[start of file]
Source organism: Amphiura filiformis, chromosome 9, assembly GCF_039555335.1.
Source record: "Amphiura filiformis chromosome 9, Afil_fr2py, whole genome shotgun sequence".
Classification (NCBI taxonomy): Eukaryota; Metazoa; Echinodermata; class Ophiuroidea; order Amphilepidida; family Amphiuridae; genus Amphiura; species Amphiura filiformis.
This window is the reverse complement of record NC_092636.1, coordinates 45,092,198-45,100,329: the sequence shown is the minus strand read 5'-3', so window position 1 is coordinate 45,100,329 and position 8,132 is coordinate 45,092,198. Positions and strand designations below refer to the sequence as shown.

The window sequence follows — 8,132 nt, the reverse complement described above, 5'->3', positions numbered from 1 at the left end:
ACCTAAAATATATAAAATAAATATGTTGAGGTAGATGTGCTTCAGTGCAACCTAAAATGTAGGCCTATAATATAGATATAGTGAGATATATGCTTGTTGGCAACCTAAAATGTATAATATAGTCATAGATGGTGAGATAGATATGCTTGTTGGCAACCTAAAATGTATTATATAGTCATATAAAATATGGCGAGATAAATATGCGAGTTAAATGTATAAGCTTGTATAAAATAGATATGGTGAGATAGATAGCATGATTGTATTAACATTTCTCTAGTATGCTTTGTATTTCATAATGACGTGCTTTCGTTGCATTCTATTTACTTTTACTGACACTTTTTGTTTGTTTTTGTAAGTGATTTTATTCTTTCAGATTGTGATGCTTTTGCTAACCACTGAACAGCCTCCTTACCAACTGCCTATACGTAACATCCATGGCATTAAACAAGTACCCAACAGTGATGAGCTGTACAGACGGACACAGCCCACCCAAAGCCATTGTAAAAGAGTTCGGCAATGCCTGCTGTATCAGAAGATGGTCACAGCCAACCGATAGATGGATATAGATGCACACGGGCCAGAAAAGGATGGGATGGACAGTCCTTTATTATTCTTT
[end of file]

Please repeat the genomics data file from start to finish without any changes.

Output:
Source organism: Amphiura filiformis, chromosome 9, assembly GCF_039555335.1.
Source record: "Amphiura filiformis chromosome 9, Afil_fr2py, whole genome shotgun sequence".
Classification (NCBI taxonomy): Eukaryota; Metazoa; Echinodermata; class Ophiuroidea; order Amphilepidida; family Amphiuridae; genus Amphiura; species Amphiura filiformis.
This window is the reverse complement of record NC_092636.1, coordinates 45,092,198-45,100,329: the sequence shown is the minus strand read 5'-3', so window position 1 is coordinate 45,100,329 and position 8,132 is coordinate 45,092,198. Positions and strand designations below refer to the sequence as shown.

The window sequence follows — 8,132 nt, the reverse complement described above, 5'->3', positions numbered from 1 at the left end:
ACCTAAAATATATAAAATAAATATGTTGAGGTAGATGTGCTTCAGTGCAACCTAAAATGTAGGCCTATAATATAGATATAGTGAGATATATGCTTGTTGGCAACCTAAAATGTATAATATAGTCATAGATGGTGAGATAGATATGCTTGTTGGCAACCTAAAATGTATTATATAGTCATATAAAATATGGCGAGATAAATATGCGAGTTAAATGTATAAGCTTGTATAAAATAGATATGGTGAGATAGATAGCATGATTGTATTAACATTTCTCTAGTATGCTTTGTATTTCATAATGACGTGCTTTCGTTGCATTCTATTTACTTTTACTGACACTTTTTGTTTGTTTTTGTAAGTGATTTTATTCTTTCAGATTGTGATGCTTTTGCTAACCACTGAACAGCCTCCTTACCAACTGCCTATACGTAACATCCATGGCATTAAACAAGTACCCAACAGTGATGAGCTGTACAGACGGACACAGCCCACCCAAAGCCATTGTAAAAGAGTTCGGCAATGCCTGCTGTATCAGAAGATGGTCACAGCCAACCGATAGATGGATATAGATGCACACGGGCCAGAAAAGGATGGGATGGACAGTCCTTTATTATTCTTT